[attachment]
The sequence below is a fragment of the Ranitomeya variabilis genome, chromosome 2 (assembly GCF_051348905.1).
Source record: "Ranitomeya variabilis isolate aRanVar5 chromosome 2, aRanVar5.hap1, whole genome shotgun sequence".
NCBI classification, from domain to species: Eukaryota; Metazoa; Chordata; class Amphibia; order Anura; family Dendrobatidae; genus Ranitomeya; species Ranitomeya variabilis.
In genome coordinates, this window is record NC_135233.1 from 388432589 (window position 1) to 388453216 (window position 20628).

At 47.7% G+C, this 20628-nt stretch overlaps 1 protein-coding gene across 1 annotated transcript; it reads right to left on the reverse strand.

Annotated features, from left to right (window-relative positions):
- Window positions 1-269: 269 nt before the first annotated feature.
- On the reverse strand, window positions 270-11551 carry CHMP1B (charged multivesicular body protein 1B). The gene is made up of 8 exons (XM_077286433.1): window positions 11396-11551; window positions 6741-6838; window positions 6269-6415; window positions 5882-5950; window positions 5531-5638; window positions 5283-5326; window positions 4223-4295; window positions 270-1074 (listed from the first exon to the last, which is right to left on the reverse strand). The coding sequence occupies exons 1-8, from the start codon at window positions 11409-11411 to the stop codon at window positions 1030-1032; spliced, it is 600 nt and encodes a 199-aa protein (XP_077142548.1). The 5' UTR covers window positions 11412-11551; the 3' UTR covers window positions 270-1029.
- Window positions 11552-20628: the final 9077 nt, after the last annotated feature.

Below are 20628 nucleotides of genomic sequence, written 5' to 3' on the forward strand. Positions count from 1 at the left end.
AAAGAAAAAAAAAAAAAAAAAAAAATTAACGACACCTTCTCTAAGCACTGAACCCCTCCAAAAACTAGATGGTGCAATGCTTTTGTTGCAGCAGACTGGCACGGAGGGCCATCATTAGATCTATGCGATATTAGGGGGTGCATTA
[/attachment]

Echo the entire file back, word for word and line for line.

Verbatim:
The sequence below is a fragment of the Ranitomeya variabilis genome, chromosome 2 (assembly GCF_051348905.1).
Source record: "Ranitomeya variabilis isolate aRanVar5 chromosome 2, aRanVar5.hap1, whole genome shotgun sequence".
NCBI classification, from domain to species: Eukaryota; Metazoa; Chordata; class Amphibia; order Anura; family Dendrobatidae; genus Ranitomeya; species Ranitomeya variabilis.
In genome coordinates, this window is record NC_135233.1 from 388432589 (window position 1) to 388453216 (window position 20628).

At 47.7% G+C, this 20628-nt stretch overlaps 1 protein-coding gene across 1 annotated transcript; it reads right to left on the reverse strand.

Annotated features, from left to right (window-relative positions):
- Window positions 1-269: 269 nt before the first annotated feature.
- On the reverse strand, window positions 270-11551 carry CHMP1B (charged multivesicular body protein 1B). The gene is made up of 8 exons (XM_077286433.1): window positions 11396-11551; window positions 6741-6838; window positions 6269-6415; window positions 5882-5950; window positions 5531-5638; window positions 5283-5326; window positions 4223-4295; window positions 270-1074 (listed from the first exon to the last, which is right to left on the reverse strand). The coding sequence occupies exons 1-8, from the start codon at window positions 11409-11411 to the stop codon at window positions 1030-1032; spliced, it is 600 nt and encodes a 199-aa protein (XP_077142548.1). The 5' UTR covers window positions 11412-11551; the 3' UTR covers window positions 270-1029.
- Window positions 11552-20628: the final 9077 nt, after the last annotated feature.

Below are 20628 nucleotides of genomic sequence, written 5' to 3' on the forward strand. Positions count from 1 at the left end.
AAAGAAAAAAAAAAAAAAAAAAAAATTAACGACACCTTCTCTAAGCACTGAACCCCTCCAAAAACTAGATGGTGCAATGCTTTTGTTGCAGCAGACTGGCACGGAGGGCCATCATTAGATCTATGCGATATTAGGGGGTGCATTA